Hollywood's Great Constant
What the critical reaction to "The Great Raid" and "The Constant Gardener" tells us about the film industry's relationship with reality.
12:00 AM, Sep 7, 2005 • By EDWARD MORRISSEY
POINTING OUT the sorry state of filmmaking has become a summer tradition over the past few years, usually due to the target market of the movies released during this season. It seems as though half the films released after Memorial Day have roman numerals following the title and the other half are based on a comic books or defunct television series. The story of Hollywood's box-office slump parallels the decline in quality and original thinking.
However, two films released this summer actually aimed at adults, and the mainstream media's reactions to them provide insight into a significant disconnect from reality demonstrated by the film industry and the liberal media that covers it.
The first film, The Great Raid, told the true story of a rescue mission by Army Rangers behind enemy lines near the end of World War II. Scott Johnson recently noted the critical reaction to the film: At the website Rotten Tomatoes, where scores of film reviews are collected, only 34 percent of the participating critics gave The Great Raid positive notices, and the rate drops to 30 percent for prominent national reviewers.
Johnson noted New York Times reviewer Stephen Holden's objection to the stereotyping of Japanese camp commanders as "sadistic, slant-eyed fiend[s]." Others joined Holden in criticizing the realistic portrayal of Japanese treatment of American POWs. The Toronto Star found the picture dull, save for the "predictably sadistic Japanese commander"; Geoff Pevere writes that the movie feels like "a Rambo mission dispatched some time in the months following September 2001." The Village Voice's Mark Holcomb turned up his nose at the mere reminder of the very real atrocities:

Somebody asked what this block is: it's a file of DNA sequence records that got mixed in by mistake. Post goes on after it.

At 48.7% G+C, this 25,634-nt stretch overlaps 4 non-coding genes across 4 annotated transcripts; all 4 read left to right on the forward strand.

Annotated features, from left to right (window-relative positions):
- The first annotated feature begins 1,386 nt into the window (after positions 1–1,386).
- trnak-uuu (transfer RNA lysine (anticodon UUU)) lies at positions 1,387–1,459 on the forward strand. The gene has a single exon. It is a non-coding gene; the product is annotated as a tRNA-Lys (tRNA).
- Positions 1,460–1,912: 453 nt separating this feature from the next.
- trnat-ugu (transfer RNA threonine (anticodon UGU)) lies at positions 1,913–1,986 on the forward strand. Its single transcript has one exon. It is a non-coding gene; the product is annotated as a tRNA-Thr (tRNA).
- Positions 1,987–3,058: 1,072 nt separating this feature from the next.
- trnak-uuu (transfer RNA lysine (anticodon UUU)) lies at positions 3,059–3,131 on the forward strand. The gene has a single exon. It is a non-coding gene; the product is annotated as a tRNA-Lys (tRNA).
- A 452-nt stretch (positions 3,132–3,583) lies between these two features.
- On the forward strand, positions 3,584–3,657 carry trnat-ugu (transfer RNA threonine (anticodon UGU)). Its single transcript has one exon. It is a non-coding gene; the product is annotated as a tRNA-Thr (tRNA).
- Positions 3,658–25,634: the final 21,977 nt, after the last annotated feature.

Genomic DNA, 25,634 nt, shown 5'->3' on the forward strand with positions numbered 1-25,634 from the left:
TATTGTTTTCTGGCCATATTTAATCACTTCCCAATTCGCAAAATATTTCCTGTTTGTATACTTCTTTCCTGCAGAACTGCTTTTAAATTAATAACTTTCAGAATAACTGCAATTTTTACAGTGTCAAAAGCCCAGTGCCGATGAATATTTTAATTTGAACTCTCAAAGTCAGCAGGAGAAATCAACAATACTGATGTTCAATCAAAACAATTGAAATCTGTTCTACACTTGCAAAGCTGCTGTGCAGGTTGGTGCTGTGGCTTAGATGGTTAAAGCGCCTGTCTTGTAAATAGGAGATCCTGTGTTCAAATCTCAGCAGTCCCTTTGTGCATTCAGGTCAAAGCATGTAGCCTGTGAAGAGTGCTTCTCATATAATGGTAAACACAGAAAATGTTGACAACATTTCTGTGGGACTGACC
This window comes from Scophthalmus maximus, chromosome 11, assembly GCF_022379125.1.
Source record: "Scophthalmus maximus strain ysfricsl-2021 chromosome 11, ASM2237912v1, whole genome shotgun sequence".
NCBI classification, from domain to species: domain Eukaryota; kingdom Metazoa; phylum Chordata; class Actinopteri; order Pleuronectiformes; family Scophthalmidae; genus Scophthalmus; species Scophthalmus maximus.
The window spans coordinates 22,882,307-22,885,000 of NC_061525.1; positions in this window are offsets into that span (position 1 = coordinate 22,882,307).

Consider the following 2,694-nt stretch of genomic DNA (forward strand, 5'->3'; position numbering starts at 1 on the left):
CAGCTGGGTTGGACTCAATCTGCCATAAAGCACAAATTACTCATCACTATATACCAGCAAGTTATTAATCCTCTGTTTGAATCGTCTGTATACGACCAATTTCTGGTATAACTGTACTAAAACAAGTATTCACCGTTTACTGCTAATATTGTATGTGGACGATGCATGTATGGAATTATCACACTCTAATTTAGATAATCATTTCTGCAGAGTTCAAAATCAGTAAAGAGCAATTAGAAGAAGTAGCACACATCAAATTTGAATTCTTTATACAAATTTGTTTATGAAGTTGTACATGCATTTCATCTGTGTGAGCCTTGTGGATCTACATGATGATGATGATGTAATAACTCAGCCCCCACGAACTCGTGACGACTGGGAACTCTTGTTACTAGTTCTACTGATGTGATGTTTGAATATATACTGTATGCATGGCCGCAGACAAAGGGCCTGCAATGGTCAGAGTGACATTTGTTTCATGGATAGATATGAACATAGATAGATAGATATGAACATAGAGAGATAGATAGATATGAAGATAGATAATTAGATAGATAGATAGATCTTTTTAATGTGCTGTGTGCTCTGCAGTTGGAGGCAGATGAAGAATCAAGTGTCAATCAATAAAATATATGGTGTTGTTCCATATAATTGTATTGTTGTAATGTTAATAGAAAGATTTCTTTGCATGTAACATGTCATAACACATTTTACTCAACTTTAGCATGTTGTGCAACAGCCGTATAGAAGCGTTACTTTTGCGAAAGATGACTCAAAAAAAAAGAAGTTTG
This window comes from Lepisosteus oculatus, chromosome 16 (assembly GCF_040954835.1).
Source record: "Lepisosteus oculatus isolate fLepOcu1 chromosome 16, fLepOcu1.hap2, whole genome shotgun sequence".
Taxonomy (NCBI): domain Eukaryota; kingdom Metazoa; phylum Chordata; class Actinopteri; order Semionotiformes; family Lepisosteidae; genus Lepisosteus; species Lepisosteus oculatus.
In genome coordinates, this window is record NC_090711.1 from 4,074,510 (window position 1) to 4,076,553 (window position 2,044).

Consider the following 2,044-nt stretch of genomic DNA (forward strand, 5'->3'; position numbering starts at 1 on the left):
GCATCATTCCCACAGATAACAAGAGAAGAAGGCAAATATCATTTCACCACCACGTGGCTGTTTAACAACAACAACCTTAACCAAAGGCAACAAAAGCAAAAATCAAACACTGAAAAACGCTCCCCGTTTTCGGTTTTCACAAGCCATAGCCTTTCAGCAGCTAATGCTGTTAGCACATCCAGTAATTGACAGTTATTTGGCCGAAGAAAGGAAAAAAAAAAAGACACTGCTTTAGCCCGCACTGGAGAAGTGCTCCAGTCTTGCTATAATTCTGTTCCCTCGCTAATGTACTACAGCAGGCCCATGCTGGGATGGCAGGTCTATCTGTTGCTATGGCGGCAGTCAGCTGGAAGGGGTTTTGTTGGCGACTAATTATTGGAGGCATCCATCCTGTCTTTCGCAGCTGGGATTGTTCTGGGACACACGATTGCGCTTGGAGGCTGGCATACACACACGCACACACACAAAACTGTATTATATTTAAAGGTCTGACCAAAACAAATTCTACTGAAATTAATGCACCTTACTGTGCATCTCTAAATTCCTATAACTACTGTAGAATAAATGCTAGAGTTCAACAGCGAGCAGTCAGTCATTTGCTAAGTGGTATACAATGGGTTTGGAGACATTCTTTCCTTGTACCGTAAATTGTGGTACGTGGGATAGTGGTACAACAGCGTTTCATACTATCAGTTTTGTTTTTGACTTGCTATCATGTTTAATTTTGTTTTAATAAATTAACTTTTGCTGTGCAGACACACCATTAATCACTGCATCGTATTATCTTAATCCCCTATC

Philippines B-movie luminary Eddie Romero wrung greater complexity from similar material 40 years ago, and his movies never trafficked in risible Japanese stereotypes or ultra-expendable Filipino bit players. The Great Raid is ultimately scotched by History Channel-worthy nostalgia.
Nearly all of these reviews take The Great Raid to task for not generating as much interest as fiction. The Dirty Dozen, Kelly's Heroes, and The Great Escape are frequently mentioned, and although the latter is based on a real escape, the studio rewrote the script in order to meet Steve McQueen's insistence on more action, more screen time, and motorcycle sequences that were entirely fictional.
It seems as though many film critics share an aversion to allowing reality to intrude on filmmaking. Or do they? The summer's other adult film aimed, The Constant Gardener, tells the tale of the murder of a British diplomat's wife who runs afoul of a pharmaceutical company while living in Kenya with her clueless husband.
Based on the John Le Carré novel of the same name, the film rehashes an almost identical plot from the 1993 film version of The Fugitive: a pharmaceutical company kills the wife of the protagonist to keep secret the deaths of its human-trial patients during the trials of its new wonder drug. The wife in The Constant Gardener, just as in The Fugitive, keeps revisiting the screen in flashbacks, although in The Fugitive Sela Ward is killed by accident. Rachel Weisz plays Tessa Quayle as such an annoyingly self-righteous campaigner that no one believes for a moment that her death was an accident. The cover-up eventually leads her diplomat husband (Ralph Fiennes) to investigate his wife's death and to complete her mission.